Nebraska may be famous for its cornfields, but did you know it’s also an ideal place to go deer hunting? The Cornhusker State offers several benefits to those who want to try their hand at bagging a deer, no matter their age or experience level. Read on for a list of eight reasons why you should go deer hunting in Nebraska!
1. Deer Population Density
Nebraska is a great spot for deer hunting in the United States partly due to its generous deer population. The state boasts two kinds of deer: white-tailed deer and mule deer. It contains approximately 300,000 white-tailed deer and 130,000 mule deer for a total of about 430,000 deer.
Nebraska’s deer population is scattered across the state. However, hunters may have better luck finding white-tailed deer in the east and riparian corridors. Mule deer are more populous in the western two-thirds of the state and dominant in 20 counties.
2. Deer Quality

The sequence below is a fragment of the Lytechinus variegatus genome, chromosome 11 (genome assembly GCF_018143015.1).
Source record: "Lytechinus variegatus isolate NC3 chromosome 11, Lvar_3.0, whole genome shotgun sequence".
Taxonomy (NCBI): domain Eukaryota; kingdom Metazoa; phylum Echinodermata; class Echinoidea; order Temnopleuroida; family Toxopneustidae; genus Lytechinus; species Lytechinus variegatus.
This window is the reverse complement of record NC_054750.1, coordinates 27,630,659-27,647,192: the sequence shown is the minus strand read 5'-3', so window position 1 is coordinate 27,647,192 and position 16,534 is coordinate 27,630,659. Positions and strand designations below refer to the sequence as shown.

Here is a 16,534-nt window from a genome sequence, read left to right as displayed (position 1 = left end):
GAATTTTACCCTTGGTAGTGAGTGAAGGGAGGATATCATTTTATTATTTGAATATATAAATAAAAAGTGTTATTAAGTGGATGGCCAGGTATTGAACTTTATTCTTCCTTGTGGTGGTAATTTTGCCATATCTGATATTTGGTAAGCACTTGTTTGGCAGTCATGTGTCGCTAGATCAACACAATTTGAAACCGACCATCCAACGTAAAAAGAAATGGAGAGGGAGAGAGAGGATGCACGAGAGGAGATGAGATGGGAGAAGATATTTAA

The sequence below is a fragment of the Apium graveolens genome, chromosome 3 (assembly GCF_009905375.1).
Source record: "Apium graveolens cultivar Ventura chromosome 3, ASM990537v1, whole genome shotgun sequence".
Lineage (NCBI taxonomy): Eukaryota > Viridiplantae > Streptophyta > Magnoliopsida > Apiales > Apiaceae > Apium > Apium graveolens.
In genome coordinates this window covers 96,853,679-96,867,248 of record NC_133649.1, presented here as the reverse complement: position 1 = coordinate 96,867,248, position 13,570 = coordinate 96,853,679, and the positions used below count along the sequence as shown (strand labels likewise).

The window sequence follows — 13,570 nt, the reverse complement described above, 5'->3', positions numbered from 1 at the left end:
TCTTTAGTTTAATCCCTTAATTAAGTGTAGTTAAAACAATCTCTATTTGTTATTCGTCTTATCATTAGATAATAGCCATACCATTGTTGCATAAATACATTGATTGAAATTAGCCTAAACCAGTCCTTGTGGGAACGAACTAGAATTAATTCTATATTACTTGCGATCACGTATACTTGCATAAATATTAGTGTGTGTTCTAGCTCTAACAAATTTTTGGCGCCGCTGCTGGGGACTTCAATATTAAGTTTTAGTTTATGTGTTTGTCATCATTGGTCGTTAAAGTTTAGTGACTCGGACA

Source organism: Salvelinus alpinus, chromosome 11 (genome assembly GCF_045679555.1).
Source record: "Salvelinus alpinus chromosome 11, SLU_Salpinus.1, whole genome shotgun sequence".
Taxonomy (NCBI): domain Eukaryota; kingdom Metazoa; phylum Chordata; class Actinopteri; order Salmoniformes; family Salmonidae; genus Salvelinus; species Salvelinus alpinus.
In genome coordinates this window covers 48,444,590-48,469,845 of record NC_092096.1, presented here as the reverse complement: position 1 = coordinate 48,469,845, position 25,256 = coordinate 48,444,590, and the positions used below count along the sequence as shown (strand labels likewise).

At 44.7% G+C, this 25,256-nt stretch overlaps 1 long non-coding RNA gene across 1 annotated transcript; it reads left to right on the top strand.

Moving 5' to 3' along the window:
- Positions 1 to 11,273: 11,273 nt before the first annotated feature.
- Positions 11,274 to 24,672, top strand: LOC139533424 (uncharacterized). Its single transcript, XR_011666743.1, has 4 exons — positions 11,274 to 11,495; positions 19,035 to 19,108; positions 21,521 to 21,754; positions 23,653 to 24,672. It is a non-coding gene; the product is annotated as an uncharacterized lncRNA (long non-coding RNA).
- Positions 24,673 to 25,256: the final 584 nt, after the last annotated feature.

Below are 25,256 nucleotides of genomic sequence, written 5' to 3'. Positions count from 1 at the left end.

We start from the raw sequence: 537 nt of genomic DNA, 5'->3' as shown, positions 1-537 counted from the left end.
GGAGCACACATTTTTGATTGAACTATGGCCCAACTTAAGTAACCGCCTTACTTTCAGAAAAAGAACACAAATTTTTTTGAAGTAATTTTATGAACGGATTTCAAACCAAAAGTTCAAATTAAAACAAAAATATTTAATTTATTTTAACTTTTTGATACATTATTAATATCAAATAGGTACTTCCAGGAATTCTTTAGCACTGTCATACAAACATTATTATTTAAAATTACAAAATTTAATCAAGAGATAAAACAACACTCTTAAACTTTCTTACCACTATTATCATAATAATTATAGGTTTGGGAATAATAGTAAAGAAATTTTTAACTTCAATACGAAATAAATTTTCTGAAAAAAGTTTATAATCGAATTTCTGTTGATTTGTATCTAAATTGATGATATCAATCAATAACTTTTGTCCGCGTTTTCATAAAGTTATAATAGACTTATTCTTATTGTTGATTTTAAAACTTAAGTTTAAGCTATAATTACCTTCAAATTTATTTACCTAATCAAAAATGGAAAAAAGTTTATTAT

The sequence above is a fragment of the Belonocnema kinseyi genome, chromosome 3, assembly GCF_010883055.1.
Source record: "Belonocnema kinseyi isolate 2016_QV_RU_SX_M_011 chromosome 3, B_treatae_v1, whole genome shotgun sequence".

In addition to its deer population density, Nebraska has turned out some impressive deer hunting records. In terms of weight, some of the heaviest bucks have been known to weigh over 250 pounds (live weight). Here are the four highest-scoring deer in Nebraska’s history according to each species and type:
- Typical white-tailed deer: 199 2/8 points. Vernon Virka, firearm, Saunders County, 1983.
- Non-typical white-tailed deer: 284 points. Wesley A. O’Brien, firearm, Richardson County, 2009.
- Typical mule deer: 200 3/8 points. Miles Lemley, muzzleloader, Scottsbluff County, 2007.
- Non-typical mule deer: 265 2/8 points. Leo Dwyer, firearm, Wheeler County, 1959.
3. Access to Public Hunting Lands
Deer hunting in Nebraska is made easier by access to public hunting lands. The state contains over 1.2 million acres of public land available to hunters with a permit. This includes state, federal, and conservation partner lands. It also includes privately owned lands participating in the Open Fields and Waters (OFW) program.